where $E_{0}^{l,m}$ is the electric field amplitude, $w_{0}$ the beam width, $k$ the wavenumber, ${\it\omega}$ the laser frequency, $r=\sqrt{x^{2}+y^{2}}$ the transverse radius, and $H_{l}$ is the Hermite polynomial. For $l=1$ and $m=0$ , it gives a laser of TEM(1,0) mode. In Figure 1(a), we present the distribution of the Poynting flux of a TEM(1,0) mode laser, which is normalized to the peak intensity. Different from a TEM(0,0) laser beam, the high order mode laser has two intensity peaks in the propagation direction, which can be regarded as being similar to the effect of two TEM(0,0) laser pulses. In our previous work, fast magnetic annihilations is successfully induced by two parallel TEM(0,0) laser pulses. We compare the intensity profile of the TEM(1,0), which is used in the following simulation, and TEM(0,0) with the same peak intensity in Figure 1(b). Though the TEM(1,0) mode has a broad distribution, the peak position of these two pulses are the same. Therefore, it provides a similar conditions as the case of two TEM(0,0) laser pulses. The electron dynamics driven by TEM(1,0) lasers can also be referred in Refs. [16, 17].

We perform PIC simulations with the relativistic electromagnetic code EPOCH[18]. Hydrogen plasma with the peak density of $0.1n_{c}$ , where $n_{c}$ is the plasma critical density, occupies the region defined as $30{\it\lambda}<x<330{\it\lambda}$ and $-30{\it\lambda}<y<30{\it\lambda}$ in the simulation box, which has the size of $450{\it\lambda}$ and $180{\it\lambda}$ in the $x$ and $y$ direction, respectively. Here ${\it\lambda}$ is laser wavelength; for references it can be assumed to be of the order of a micrometer, ${\it\lambda}=1~{\rm\mu}m$ . The plasma represented by $10^{8}$ quasiparticles is uniform in the $y$ direction and nonuniform in the $x$ direction as shown in Figure 2(a). The density profile linearly increases to $0.1n_{c}$ within $10{\it\lambda}$ , then remains constant for $210{\it\lambda}$ , and finally linearly decreases to zero in a long downramp from $250{\it\lambda}$ to $330{\it\lambda}$ . A TEM(1,0) mode laser pulse with peak intensity of $5\times 10^{21}~\text{W}/\text{cm}^{2}$ is focused on the left boundary of the target with the beam waist of $16{\it\lambda}$ . The normalized amplitude $a_{0}=eE_{0}/m_{e}{\it\omega}c\approx 70$ , the pulse duration is ${\it\tau}=20$  fs, $E_{0}$ and ${\it\omega}$ are the laser electric field strength and frequency, $e$ and $m_{e}$ are the electron charge and mass, respectively, and $c$ is the speed of light in vacuum. The effective optical axes as shown in Figure 1(b) of the laser pulse are transversely separated by $16{\it\lambda}$ , being at $y=\pm 8{\it\lambda}$ . Open boundary conditions are employed for both particles and fields in all directions. The mesh size is ${\it\delta}x={\it\delta}y={\it\lambda}/20$ . The time step is $0.03{\it\lambda}/c$ . The real mass ratio between proton and electron ( $m_{p}/m_{e}=1840$ ) is used in the simulations.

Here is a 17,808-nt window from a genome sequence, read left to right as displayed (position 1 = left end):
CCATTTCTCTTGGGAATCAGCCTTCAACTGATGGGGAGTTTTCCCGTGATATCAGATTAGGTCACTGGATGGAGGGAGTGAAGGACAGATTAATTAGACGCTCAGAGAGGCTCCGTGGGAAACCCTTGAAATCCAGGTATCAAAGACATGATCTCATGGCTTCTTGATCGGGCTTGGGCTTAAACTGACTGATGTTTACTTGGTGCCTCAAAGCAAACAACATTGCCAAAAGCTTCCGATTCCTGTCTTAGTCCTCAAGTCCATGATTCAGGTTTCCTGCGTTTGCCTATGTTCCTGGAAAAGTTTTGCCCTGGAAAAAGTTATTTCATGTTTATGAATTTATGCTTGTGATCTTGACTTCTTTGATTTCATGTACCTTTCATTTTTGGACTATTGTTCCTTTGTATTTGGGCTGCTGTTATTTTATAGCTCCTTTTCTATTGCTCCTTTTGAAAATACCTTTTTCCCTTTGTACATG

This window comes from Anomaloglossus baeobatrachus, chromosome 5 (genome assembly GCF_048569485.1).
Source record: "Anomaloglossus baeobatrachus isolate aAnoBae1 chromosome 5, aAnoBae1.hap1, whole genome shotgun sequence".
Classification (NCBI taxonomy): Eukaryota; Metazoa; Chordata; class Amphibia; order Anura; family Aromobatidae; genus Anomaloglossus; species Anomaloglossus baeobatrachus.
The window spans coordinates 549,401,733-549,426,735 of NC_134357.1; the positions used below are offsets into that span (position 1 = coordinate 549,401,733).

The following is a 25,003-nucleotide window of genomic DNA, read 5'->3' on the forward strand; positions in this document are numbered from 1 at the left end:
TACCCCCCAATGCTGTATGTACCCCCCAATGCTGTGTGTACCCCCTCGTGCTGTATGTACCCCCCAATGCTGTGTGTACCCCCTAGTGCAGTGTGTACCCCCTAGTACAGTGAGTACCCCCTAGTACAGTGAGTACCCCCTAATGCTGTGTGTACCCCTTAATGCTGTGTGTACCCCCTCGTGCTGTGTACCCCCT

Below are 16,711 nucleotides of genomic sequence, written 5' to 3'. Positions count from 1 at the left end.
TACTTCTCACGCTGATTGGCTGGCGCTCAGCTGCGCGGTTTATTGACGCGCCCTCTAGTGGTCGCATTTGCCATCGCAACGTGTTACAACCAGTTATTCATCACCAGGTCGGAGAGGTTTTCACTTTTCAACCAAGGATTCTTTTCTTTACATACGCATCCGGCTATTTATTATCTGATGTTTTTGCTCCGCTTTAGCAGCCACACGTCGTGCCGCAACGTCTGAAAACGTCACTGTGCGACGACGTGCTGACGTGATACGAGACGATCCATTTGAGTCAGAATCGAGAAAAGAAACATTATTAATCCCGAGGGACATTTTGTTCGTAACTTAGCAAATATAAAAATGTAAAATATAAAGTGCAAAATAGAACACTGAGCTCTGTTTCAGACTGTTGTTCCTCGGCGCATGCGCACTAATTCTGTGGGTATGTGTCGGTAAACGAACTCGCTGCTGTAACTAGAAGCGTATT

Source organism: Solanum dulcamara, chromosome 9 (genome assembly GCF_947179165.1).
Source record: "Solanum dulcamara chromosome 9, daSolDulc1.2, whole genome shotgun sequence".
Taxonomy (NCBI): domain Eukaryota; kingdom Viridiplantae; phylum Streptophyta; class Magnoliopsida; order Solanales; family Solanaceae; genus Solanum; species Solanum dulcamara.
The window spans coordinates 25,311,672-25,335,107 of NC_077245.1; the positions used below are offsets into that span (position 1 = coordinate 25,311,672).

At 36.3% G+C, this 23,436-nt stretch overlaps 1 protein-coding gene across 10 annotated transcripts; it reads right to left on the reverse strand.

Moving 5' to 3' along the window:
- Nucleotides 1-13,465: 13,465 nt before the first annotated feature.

When the laser pulse is propagating in the plasma, a strong wakefield is excited according to the LWFA scenario[19]. We plot the longitudinal electric field along one of the effective optical axes of the laser pulse ( $y=-8{\it\lambda}$ ) at $75T_{0}$ in Figure 2(b). The strength of the wakefield reaches about  $-150~\text{GV}/\text{cm}$ . Electron captured in such a field can be accelerated to high energy in a short distance. Due to the distribution of the ponderomotive force of the TEM(1,0) mode laser, two electron bubbles are generated in the plasma. Each of the bubbles contains an electron beam accelerated by the wakefield as shown in Figure 2(c). The center plane (along $y=0$ ) becomes the boundary shared by both bubbles. The corresponding electric current distribution is shown in Figure 2(d). The LWFA electron beams form two strong currents and the return currents form the bubble shells surrounding the LWFA electron beam.